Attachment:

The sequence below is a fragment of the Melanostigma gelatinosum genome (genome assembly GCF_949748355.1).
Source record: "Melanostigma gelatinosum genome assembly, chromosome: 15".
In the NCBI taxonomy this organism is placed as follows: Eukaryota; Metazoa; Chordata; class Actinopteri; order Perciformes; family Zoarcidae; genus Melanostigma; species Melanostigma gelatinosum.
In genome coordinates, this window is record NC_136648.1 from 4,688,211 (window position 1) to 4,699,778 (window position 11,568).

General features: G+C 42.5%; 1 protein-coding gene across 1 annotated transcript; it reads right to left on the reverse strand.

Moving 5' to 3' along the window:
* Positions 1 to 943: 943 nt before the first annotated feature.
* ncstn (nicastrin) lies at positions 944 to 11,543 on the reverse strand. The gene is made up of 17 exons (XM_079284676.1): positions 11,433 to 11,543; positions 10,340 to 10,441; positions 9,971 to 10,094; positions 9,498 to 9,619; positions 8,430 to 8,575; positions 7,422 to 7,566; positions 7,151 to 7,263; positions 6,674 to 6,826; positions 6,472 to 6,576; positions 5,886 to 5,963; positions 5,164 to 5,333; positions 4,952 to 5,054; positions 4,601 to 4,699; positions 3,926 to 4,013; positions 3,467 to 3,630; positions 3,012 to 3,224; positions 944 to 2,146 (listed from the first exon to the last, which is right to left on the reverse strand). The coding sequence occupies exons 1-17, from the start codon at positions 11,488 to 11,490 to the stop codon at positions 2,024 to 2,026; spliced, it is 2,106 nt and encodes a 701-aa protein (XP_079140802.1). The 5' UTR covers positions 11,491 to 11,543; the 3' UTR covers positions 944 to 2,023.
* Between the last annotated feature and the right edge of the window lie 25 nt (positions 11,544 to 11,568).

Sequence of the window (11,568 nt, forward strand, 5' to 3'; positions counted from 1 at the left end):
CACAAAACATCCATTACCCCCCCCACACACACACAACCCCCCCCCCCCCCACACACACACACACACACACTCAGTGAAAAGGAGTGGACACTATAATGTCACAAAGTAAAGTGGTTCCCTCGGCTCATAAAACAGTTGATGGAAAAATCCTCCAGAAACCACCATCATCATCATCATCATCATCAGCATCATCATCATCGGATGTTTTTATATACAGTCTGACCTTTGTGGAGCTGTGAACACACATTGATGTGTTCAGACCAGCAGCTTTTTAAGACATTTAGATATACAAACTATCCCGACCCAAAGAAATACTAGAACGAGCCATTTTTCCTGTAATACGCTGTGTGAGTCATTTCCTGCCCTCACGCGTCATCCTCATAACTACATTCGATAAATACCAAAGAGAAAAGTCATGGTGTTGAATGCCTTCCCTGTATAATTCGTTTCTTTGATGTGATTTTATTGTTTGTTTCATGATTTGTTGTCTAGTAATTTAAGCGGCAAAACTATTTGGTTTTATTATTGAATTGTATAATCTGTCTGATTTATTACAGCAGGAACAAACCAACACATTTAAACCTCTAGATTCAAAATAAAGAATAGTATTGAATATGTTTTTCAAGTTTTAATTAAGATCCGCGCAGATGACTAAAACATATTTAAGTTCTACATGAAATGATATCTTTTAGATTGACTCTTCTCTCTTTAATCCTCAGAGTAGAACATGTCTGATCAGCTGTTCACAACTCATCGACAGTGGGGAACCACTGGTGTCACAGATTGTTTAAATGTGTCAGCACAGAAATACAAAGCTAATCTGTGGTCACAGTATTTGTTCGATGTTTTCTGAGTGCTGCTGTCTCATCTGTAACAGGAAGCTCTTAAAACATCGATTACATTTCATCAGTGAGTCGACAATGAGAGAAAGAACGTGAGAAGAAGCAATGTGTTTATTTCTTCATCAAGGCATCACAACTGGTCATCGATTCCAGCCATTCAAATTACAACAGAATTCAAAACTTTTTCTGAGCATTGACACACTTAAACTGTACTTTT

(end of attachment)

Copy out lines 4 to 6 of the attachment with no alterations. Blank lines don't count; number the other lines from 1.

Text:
In genome coordinates, this window is record NC_136648.1 from 4,688,211 (window position 1) to 4,699,778 (window position 11,568).

General features: G+C 42.5%; 1 protein-coding gene across 1 annotated transcript; it reads right to left on the reverse strand.

Moving 5' to 3' along the window: